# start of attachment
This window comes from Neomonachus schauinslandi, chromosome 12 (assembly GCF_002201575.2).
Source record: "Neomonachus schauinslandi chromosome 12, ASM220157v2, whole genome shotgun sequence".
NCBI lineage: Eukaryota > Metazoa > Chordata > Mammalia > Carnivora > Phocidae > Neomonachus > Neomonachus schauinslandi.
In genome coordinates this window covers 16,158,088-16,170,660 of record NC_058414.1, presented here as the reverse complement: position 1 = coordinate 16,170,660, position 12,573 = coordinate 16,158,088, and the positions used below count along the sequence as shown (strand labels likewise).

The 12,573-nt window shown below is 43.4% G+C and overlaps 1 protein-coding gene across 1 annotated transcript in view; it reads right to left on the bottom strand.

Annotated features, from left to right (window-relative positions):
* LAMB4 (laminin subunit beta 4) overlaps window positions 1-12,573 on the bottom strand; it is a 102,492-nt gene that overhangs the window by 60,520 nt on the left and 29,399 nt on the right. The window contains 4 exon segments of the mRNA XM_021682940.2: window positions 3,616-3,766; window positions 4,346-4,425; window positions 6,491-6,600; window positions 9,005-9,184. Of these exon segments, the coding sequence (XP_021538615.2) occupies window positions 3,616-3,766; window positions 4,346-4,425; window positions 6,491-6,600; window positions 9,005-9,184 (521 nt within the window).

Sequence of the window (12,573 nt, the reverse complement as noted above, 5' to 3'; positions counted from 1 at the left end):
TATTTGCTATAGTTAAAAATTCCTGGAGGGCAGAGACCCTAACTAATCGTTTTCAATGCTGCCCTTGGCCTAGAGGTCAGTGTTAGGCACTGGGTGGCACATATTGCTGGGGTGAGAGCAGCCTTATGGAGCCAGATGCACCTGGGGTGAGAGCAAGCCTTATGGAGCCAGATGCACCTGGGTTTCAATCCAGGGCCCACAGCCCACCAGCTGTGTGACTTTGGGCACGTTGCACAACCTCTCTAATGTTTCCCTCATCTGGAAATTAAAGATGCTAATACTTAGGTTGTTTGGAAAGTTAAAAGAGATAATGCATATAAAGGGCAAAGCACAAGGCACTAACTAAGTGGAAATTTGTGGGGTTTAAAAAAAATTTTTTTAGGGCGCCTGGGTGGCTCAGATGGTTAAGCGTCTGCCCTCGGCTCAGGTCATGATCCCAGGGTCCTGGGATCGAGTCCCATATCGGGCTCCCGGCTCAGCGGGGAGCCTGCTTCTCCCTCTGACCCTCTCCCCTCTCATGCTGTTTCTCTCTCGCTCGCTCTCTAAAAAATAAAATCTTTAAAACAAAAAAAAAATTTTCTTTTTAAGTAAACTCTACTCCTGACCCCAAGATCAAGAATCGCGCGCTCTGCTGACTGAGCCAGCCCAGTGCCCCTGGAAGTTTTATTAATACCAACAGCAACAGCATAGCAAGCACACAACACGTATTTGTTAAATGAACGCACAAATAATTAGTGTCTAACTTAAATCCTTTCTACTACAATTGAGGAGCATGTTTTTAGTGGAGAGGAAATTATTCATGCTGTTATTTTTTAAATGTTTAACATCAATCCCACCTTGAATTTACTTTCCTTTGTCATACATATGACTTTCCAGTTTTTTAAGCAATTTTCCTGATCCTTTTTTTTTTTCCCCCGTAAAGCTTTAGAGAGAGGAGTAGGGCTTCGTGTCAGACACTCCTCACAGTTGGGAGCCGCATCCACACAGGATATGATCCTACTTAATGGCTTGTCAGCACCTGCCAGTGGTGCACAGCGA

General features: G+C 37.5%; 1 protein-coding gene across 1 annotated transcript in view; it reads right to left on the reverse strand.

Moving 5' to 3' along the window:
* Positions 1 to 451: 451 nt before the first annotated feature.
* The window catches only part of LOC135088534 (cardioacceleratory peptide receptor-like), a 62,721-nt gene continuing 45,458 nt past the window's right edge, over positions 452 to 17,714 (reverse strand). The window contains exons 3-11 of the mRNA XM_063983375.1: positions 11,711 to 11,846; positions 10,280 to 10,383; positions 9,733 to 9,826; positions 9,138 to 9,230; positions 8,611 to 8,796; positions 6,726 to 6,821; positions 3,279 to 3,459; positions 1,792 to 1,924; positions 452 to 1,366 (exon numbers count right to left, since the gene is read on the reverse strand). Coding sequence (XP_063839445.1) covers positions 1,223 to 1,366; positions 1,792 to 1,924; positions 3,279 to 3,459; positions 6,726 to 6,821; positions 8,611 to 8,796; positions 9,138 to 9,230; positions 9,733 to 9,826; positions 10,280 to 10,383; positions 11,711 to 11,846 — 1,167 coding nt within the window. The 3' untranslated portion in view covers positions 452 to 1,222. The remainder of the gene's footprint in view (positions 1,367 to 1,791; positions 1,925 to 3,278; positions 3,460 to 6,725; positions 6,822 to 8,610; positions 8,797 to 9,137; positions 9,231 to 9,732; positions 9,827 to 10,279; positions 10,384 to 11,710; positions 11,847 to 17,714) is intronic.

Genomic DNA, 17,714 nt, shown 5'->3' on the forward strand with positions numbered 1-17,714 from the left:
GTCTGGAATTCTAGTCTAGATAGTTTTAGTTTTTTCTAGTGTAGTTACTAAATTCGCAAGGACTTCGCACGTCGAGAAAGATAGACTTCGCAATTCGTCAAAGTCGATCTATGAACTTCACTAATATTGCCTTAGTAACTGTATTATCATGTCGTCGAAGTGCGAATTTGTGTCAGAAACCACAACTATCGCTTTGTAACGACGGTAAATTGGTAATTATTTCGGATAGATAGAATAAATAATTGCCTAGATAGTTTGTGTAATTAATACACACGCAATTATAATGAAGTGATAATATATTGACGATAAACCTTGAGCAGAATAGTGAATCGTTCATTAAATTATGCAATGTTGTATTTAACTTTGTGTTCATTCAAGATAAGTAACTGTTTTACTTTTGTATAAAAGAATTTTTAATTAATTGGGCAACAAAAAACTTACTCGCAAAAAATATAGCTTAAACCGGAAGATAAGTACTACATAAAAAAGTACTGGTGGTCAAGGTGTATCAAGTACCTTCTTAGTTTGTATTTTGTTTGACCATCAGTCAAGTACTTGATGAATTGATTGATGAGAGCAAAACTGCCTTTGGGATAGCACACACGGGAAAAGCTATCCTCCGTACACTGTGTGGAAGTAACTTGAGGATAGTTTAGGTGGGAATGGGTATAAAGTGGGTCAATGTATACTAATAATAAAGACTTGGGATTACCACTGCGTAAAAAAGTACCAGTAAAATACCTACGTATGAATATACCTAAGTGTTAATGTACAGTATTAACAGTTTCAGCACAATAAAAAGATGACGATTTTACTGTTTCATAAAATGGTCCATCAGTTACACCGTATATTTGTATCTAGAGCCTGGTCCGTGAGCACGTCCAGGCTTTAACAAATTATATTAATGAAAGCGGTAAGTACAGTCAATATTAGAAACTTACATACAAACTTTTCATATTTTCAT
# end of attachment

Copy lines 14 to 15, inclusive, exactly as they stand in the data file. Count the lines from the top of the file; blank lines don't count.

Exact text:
Genomic DNA, 17,714 nt, shown 5'->3' on the forward strand with positions numbered 1-17,714 from the left:
GTCTGGAATTCTAGTCTAGATAGTTTTAGTTTTTTCTAGTGTAGTTACTAAATTCGCAAGGACTTCGCACGTCGAGAAAGATAGACTTCGCAATTCGTCAAAGTCGATCTATGAACTTCACTAATATTGCCTTAGTAACTGTATTATCATGTCGTCGAAGTGCGAATTTGTGTCAGAAACCACAACTATCGCTTTGTAACGACGGTAAATTGGTAATTATTTCGGATAGATAGAATAAATAATTGCCTAGATAGTTTGTGTAATTAATACACACGCAATTATAATGAAGTGATAATATATTGACGATAAACCTTGAGCAGAATAGTGAATCGTTCATTAAATTATGCAATGTTGTATTTAACTTTGTGTTCATTCAAGATAAGTAACTGTTTTACTTTTGTATAAAAGAATTTTTAATTAATTGGGCAACAAAAAACTTACTCGCAAAAAATATAGCTTAAACCGGAAGATAAGTACTACATAAAAAAGTACTGGTGGTCAAGGTGTATCAAGTACCTTCTTAGTTTGTATTTTGTTTGACCATCAGTCAAGTACTTGATGAATTGATTGATGAGAGCAAAACTGCCTTTGGGATAGCACACACGGGAAAAGCTATCCTCCGTACACTGTGTGGAAGTAACTTGAGGATAGTTTAGGTGGGAATGGGTATAAAGTGGGTCAATGTATACTAATAATAAAGACTTGGGATTACCACTGCGTAAAAAAGTACCAGTAAAATACCTACGTATGAATATACCTAAGTGTTAATGTACAGTATTAACAGTTTCAGCACAATAAAAAGATGACGATTTTACTGTTTCATAAAATGGTCCATCAGTTACACCGTATATTTGTATCTAGAGCCTGGTCCGTGAGCACGTCCAGGCTTTAACAAATTATATTAATGAAAGCGGTAAGTACAGTCAATATTAGAAACTTACATACAAACTTTTCATATTTTCAT